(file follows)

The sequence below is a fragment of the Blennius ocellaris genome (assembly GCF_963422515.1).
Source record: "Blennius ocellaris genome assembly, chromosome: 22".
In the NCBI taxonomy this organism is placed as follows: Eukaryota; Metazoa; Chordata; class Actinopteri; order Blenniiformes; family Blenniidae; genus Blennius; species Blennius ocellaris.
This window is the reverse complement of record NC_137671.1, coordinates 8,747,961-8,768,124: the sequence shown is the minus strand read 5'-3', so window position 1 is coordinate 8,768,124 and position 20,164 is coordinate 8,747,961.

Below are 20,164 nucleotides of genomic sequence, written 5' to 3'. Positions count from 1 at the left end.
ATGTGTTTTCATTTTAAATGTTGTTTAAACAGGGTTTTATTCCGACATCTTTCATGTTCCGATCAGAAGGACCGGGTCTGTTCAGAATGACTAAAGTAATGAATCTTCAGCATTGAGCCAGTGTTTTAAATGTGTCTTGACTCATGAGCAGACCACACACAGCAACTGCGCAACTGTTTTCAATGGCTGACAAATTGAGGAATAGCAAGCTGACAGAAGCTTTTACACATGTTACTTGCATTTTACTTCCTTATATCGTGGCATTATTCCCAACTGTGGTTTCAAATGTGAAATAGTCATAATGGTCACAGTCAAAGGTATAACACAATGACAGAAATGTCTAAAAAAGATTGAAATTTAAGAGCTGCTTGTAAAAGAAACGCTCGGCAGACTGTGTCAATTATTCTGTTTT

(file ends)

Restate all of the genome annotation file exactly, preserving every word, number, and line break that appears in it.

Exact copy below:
The sequence below is a fragment of the Blennius ocellaris genome (assembly GCF_963422515.1).
Source record: "Blennius ocellaris genome assembly, chromosome: 22".
In the NCBI taxonomy this organism is placed as follows: Eukaryota; Metazoa; Chordata; class Actinopteri; order Blenniiformes; family Blenniidae; genus Blennius; species Blennius ocellaris.
This window is the reverse complement of record NC_137671.1, coordinates 8,747,961-8,768,124: the sequence shown is the minus strand read 5'-3', so window position 1 is coordinate 8,768,124 and position 20,164 is coordinate 8,747,961.

Below are 20,164 nucleotides of genomic sequence, written 5' to 3'. Positions count from 1 at the left end.
ATGTGTTTTCATTTTAAATGTTGTTTAAACAGGGTTTTATTCCGACATCTTTCATGTTCCGATCAGAAGGACCGGGTCTGTTCAGAATGACTAAAGTAATGAATCTTCAGCATTGAGCCAGTGTTTTAAATGTGTCTTGACTCATGAGCAGACCACACACAGCAACTGCGCAACTGTTTTCAATGGCTGACAAATTGAGGAATAGCAAGCTGACAGAAGCTTTTACACATGTTACTTGCATTTTACTTCCTTATATCGTGGCATTATTCCCAACTGTGGTTTCAAATGTGAAATAGTCATAATGGTCACAGTCAAAGGTATAACACAATGACAGAAATGTCTAAAAAAGATTGAAATTTAAGAGCTGCTTGTAAAAGAAACGCTCGGCAGACTGTGTCAATTATTCTGTTTT